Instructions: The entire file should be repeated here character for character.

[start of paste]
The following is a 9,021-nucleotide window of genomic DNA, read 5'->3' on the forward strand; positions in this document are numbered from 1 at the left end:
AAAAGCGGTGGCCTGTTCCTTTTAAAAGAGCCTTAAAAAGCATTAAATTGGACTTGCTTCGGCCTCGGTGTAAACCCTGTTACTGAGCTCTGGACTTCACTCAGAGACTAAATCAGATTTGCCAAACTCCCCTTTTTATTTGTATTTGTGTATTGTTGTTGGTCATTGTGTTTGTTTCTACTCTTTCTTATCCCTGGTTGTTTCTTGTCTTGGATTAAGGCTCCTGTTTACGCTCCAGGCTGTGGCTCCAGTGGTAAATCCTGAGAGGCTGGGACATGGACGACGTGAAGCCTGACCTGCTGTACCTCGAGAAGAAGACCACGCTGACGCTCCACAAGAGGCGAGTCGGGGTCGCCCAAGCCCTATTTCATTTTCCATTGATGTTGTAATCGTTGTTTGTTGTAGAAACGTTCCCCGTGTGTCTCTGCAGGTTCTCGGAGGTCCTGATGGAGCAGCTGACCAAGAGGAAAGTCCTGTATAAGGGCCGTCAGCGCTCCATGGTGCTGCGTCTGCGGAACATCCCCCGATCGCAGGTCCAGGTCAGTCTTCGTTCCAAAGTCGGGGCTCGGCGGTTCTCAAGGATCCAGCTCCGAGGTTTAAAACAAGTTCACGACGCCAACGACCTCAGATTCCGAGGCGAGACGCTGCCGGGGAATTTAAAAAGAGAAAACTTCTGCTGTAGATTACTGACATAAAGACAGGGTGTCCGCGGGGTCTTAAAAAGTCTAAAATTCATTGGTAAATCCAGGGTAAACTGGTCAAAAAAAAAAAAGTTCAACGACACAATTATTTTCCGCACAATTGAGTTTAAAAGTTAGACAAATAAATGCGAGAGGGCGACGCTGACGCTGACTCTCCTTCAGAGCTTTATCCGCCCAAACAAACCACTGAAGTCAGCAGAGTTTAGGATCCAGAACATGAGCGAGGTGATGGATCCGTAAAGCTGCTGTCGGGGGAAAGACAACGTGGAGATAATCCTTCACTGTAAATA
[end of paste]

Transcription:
The following is a 9,021-nucleotide window of genomic DNA, read 5'->3' on the forward strand; positions in this document are numbered from 1 at the left end:
AAAAGCGGTGGCCTGTTCCTTTTAAAAGAGCCTTAAAAAGCATTAAATTGGACTTGCTTCGGCCTCGGTGTAAACCCTGTTACTGAGCTCTGGACTTCACTCAGAGACTAAATCAGATTTGCCAAACTCCCCTTTTTATTTGTATTTGTGTATTGTTGTTGGTCATTGTGTTTGTTTCTACTCTTTCTTATCCCTGGTTGTTTCTTGTCTTGGATTAAGGCTCCTGTTTACGCTCCAGGCTGTGGCTCCAGTGGTAAATCCTGAGAGGCTGGGACATGGACGACGTGAAGCCTGACCTGCTGTACCTCGAGAAGAAGACCACGCTGACGCTCCACAAGAGGCGAGTCGGGGTCGCCCAAGCCCTATTTCATTTTCCATTGATGTTGTAATCGTTGTTTGTTGTAGAAACGTTCCCCGTGTGTCTCTGCAGGTTCTCGGAGGTCCTGATGGAGCAGCTGACCAAGAGGAAAGTCCTGTATAAGGGCCGTCAGCGCTCCATGGTGCTGCGTCTGCGGAACATCCCCCGATCGCAGGTCCAGGTCAGTCTTCGTTCCAAAGTCGGGGCTCGGCGGTTCTCAAGGATCCAGCTCCGAGGTTTAAAACAAGTTCACGACGCCAACGACCTCAGATTCCGAGGCGAGACGCTGCCGGGGAATTTAAAAAGAGAAAACTTCTGCTGTAGATTACTGACATAAAGACAGGGTGTCCGCGGGGTCTTAAAAAGTCTAAAATTCATTGGTAAATCCAGGGTAAACTGGTCAAAAAAAAAAAAGTTCAACGACACAATTATTTTCCGCACAATTGAGTTTAAAAGTTAGACAAATAAATGCGAGAGGGCGACGCTGACGCTGACTCTCCTTCAGAGCTTTATCCGCCCAAACAAACCACTGAAGTCAGCAGAGTTTAGGATCCAGAACATGAGCGAGGTGATGGATCCGTAAAGCTGCTGTCGGGGGAAAGACAACGTGGAGATAATCCTTCACTGTAAATA